On February 18, 2016, the Ontario Securities Commission (OSC)
staff released a report detailing their findings of a significant
level of material reporting deficiencies in insider reports. OSC
Staff Notice 51-726 discusses the results of staff's review and
includes recommended practices for issuers.
Significant Deficiencies Identified
Staff identified a significant level of material reporting
deficiencies. Of the 100 issuers reviewed, 15% had material
insider reporting deficiencies and 70% had at least one
insider who was required to make a remedial filing. These findings
suggest insiders are still struggling to address insider reporting
requirements, especially in light of the changes introduced
in 2010, including:
the need to create and use security designations for reporting
equity-based compensation, necessitated when compensation awards
became subject to insider reporting in 2010; and
the omission of a reporting exemption for companies controlled
by an individual reporting insider which existed prior to 2010
(companies controlled by an individual reporting insider were
exempted from reporting under the Securities Act (Ontario)
but such exemption was not carried forward upon the creation of NI
Staff Reminders for Insiders
Based on the findings of the review, the staff report includes
reminders to assist issuers and insiders with meeting their insider
reporting obligations, some of which are set out below:
Periodically review who qualifies as a reporting insider. Since
directors and officers of material subsidiaries are also subject to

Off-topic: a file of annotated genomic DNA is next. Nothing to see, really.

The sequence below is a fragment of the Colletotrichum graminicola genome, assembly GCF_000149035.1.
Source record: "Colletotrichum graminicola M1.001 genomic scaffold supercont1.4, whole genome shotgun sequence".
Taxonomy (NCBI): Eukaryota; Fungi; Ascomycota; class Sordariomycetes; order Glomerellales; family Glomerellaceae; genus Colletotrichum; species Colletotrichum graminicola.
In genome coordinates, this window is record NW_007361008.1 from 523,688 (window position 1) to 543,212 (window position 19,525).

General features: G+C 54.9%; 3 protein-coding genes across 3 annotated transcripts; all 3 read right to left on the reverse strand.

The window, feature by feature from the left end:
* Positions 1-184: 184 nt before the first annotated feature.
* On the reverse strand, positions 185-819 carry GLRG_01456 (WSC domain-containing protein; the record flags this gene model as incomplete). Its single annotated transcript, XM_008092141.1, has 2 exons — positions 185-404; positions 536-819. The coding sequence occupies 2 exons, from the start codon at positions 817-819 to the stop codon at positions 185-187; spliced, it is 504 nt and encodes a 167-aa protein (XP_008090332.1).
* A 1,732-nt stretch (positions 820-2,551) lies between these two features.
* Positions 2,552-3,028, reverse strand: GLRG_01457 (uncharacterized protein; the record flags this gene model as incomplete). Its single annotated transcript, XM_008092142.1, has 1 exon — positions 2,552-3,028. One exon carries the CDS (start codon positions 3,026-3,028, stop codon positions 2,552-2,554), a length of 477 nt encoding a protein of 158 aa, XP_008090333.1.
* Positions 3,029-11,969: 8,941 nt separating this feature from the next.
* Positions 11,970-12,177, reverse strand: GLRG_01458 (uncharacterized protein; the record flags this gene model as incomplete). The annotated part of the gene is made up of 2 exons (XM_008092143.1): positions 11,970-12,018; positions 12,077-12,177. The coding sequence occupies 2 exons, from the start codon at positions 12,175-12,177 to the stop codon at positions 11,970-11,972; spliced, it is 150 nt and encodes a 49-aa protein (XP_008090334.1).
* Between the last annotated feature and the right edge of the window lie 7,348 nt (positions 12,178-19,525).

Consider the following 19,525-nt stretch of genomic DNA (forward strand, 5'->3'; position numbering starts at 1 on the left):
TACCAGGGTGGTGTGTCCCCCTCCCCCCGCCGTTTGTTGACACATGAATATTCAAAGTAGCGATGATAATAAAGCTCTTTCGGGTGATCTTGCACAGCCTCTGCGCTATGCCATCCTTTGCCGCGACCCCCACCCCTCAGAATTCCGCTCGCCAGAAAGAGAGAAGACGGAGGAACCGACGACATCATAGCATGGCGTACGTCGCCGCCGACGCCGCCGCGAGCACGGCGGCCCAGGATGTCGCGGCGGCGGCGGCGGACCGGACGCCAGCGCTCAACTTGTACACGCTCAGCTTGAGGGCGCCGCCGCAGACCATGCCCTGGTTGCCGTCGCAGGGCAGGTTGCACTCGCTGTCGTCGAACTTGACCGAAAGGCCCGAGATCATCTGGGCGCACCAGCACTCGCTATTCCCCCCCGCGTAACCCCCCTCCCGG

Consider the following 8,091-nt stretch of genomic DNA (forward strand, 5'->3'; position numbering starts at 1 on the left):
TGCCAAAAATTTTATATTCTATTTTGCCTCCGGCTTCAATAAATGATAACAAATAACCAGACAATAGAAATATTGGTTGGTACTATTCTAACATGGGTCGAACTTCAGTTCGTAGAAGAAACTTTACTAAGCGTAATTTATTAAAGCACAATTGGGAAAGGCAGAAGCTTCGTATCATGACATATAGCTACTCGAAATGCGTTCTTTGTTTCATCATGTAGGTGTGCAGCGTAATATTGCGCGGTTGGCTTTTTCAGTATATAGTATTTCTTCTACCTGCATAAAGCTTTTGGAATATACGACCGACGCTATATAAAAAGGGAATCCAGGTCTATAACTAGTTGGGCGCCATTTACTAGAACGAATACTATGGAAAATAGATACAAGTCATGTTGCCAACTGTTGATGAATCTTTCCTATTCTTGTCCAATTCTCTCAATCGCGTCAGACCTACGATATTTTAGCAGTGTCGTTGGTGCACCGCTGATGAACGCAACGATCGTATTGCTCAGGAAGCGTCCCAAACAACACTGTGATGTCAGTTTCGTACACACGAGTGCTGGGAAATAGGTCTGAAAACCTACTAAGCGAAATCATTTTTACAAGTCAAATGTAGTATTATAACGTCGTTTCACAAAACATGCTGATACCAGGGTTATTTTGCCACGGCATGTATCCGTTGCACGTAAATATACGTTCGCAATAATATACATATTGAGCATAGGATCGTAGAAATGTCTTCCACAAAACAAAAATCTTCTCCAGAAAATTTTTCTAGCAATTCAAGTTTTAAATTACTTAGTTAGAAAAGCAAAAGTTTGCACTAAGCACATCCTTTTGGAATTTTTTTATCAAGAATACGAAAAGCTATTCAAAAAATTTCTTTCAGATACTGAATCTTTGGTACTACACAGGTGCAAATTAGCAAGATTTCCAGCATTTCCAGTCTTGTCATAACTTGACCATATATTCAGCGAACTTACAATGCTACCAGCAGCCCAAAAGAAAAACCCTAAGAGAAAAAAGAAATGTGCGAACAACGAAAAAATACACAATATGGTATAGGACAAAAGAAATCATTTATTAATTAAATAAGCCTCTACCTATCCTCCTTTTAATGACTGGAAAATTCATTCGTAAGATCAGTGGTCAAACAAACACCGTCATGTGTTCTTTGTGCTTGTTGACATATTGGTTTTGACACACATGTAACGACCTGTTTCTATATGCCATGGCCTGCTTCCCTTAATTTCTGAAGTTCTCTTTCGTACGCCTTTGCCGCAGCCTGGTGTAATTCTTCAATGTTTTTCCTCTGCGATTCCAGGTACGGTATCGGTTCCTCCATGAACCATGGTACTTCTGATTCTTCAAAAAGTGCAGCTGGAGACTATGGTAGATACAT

insider reporting, we recommend issuers should confirm which are
its material subsidiaries at least quarterly.
Issuers can help insiders by creating security designations for
reporting equity-based compensation before any grants are made. We
also recommend issuers ensure their insider reporting policy
addresses the need to file insider reports respecting equity-based
Staff encourage the use of issuer grant reports to simplify
subsequent reporting of grants by insiders, but note that few
issuers use this reporting mechanism. In practice, we understand
most issuers prefer to file the insider report on behalf of the
reporting insiders or leave the responsibility (and liability)
solely with the insider than to make use of this alternative.
Staff confirm that issuers must file an insider report when
purchasing their own securities even when the securities are
cancelled immediately upon repurchase.
Additional Staff Views
The staff's report sets out helpful guidance regarding
compliance with insider reporting obligations. There are two
comments that are worth particular mention:
Staff express the view that option repricing is per se an
"improper practice". While not favoured by shareholders,
repricing options may in certain circumstances be in the
issuer's best interests, but should be executed in a manner
transparent to investors.
Staff state it is essential that insider trading policies
restrict the issuer from granting stock options or similar forms of
stock-based compensation during blackout periods. This is a strong
statement and may foreshadow a potential future rule change.
Failure to comply with the insider reporting regime can result
in fines, while other regulatory enforcement action may be taken
against those issuers and insiders with serious compliance
concerns. The staff's review signals to issuers and insiders
that there are concerns with the quality of insider reporting and
that the OSC will be focusing its attention on this matter. We will
continue to monitor further staff initiatives on insider reporting
and are available to discuss the application of these rules to your
The content of this article is intended to provide a general
guide to the subject matter. Specialist advice should be sought
about your specific circumstances.
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